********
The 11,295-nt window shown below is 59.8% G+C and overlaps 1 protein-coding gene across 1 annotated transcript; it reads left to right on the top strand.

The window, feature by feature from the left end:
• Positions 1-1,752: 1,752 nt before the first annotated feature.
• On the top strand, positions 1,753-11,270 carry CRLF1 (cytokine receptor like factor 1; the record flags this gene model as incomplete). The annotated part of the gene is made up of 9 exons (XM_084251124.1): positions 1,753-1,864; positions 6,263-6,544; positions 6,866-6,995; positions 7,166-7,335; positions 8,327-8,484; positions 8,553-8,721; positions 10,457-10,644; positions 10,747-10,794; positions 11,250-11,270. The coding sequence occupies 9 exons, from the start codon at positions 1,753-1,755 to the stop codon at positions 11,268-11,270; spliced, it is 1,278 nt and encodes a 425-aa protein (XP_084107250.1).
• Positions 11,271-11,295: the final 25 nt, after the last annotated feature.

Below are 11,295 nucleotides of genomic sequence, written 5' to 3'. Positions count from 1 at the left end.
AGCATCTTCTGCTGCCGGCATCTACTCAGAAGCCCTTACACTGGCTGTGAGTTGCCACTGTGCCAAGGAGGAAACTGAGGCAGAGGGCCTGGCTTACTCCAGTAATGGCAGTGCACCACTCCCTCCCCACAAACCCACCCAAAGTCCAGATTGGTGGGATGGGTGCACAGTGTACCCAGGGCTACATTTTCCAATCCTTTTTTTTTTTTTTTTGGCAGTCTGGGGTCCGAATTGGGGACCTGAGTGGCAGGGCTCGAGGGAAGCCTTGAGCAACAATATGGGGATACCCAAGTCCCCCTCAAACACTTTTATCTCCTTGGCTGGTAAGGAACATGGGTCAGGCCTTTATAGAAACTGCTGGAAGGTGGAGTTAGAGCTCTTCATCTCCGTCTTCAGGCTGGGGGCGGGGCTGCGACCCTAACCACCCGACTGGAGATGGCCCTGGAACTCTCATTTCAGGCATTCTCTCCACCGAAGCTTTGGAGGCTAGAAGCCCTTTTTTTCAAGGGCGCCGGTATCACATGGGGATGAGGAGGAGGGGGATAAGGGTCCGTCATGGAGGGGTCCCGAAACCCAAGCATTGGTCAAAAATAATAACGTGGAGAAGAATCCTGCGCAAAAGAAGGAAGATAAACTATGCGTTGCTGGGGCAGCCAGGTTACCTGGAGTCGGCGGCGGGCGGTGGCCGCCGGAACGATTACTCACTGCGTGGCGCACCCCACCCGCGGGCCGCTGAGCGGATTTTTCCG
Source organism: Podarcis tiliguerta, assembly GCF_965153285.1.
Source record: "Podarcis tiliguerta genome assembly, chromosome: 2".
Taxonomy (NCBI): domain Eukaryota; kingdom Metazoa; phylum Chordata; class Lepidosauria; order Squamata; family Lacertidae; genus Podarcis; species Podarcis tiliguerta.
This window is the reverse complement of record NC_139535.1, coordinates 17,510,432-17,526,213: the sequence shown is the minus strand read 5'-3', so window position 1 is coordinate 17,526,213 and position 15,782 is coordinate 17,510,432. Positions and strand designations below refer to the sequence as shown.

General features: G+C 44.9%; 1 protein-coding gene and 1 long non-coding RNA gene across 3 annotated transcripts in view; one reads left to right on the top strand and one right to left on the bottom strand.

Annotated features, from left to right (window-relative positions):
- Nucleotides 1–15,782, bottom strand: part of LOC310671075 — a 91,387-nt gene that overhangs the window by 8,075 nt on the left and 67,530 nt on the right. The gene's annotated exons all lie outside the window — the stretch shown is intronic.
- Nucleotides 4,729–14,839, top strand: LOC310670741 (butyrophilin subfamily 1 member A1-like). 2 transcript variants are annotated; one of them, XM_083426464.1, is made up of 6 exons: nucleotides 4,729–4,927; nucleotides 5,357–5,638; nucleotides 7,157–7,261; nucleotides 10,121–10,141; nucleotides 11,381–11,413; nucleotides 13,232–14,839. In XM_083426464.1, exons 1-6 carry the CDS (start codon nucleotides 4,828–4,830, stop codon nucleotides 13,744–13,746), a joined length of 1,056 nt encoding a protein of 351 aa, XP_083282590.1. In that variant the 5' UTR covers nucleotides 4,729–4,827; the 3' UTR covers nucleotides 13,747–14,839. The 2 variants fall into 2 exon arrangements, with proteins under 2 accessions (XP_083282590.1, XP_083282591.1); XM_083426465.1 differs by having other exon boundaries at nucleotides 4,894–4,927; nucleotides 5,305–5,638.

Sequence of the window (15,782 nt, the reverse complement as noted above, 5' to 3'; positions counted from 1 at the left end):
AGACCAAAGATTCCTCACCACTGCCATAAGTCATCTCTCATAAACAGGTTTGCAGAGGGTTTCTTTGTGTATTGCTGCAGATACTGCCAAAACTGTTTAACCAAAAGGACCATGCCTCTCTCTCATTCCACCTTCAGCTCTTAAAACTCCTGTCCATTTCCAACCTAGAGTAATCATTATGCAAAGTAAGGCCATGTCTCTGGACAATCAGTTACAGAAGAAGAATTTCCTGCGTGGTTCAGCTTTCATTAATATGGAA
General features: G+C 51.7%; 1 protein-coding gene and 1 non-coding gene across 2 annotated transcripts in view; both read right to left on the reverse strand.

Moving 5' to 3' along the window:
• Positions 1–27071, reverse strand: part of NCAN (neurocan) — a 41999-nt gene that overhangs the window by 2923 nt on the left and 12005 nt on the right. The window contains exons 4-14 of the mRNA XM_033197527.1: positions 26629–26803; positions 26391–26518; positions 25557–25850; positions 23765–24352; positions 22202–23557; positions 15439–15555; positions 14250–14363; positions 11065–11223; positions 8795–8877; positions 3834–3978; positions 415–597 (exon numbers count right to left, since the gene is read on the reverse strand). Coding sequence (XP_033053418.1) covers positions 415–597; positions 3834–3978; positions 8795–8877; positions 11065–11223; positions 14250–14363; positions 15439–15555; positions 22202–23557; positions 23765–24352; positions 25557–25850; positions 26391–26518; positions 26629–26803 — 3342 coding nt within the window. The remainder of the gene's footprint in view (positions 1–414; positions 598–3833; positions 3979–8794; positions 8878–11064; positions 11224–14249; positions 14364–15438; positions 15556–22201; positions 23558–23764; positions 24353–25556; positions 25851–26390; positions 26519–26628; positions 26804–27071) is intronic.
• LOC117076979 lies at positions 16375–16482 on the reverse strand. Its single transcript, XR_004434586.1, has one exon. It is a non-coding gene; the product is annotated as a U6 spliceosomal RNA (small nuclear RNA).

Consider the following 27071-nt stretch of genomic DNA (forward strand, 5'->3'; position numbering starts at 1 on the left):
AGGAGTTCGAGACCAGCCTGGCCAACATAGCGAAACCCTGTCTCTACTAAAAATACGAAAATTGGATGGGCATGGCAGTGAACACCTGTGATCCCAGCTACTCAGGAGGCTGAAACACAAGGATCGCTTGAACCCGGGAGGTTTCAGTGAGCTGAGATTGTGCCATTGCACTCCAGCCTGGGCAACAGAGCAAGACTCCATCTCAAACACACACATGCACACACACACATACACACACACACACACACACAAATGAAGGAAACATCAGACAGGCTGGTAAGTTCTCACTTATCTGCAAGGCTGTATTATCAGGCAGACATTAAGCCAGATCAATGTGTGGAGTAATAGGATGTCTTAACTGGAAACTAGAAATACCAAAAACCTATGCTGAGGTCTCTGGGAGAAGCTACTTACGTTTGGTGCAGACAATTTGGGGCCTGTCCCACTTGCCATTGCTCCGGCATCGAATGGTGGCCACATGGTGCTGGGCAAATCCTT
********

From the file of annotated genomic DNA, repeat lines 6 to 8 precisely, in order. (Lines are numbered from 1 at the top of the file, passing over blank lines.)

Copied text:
Below are 11,295 nucleotides of genomic sequence, written 5' to 3'. Positions count from 1 at the left end.
AGCATCTTCTGCTGCCGGCATCTACTCAGAAGCCCTTACACTGGCTGTGAGTTGCCACTGTGCCAAGGAGGAAACTGAGGCAGAGGGCCTGGCTTACTCCAGTAATGGCAGTGCACCACTCCCTCCCCACAAACCCACCCAAAGTCCAGATTGGTGGGATGGGTGCACAGTGTACCCAGGGCTACATTTTCCAATCCTTTTTTTTTTTTTTTTGGCAGTCTGGGGTCCGAATTGGGGACCTGAGTGGCAGGGCTCGAGGGAAGCCTTGAGCAACAATATGGGGATACCCAAGTCCCCCTCAAACACTTTTATCTCCTTGGCTGGTAAGGAACATGGGTCAGGCCTTTATAGAAACTGCTGGAAGGTGGAGTTAGAGCTCTTCATCTCCGTCTTCAGGCTGGGGGCGGGGCTGCGACCCTAACCACCCGACTGGAGATGGCCCTGGAACTCTCATTTCAGGCATTCTCTCCACCGAAGCTTTGGAGGCTAGAAGCCCTTTTTTTCAAGGGCGCCGGTATCACATGGGGATGAGGAGGAGGGGGATAAGGGTCCGTCATGGAGGGGTCCCGAAACCCAAGCATTGGTCAAAAATAATAACGTGGAGAAGAATCCTGCGCAAAAGAAGGAAGATAAACTATGCGTTGCTGGGGCAGCCAGGTTACCTGGAGTCGGCGGCGGGCGGTGGCCGCCGGAACGATTACTCACTGCGTGGCGCACCCCACCCGCGGGCCGCTGAGCGGATTTTTCCG
Source organism: Podarcis tiliguerta, assembly GCF_965153285.1.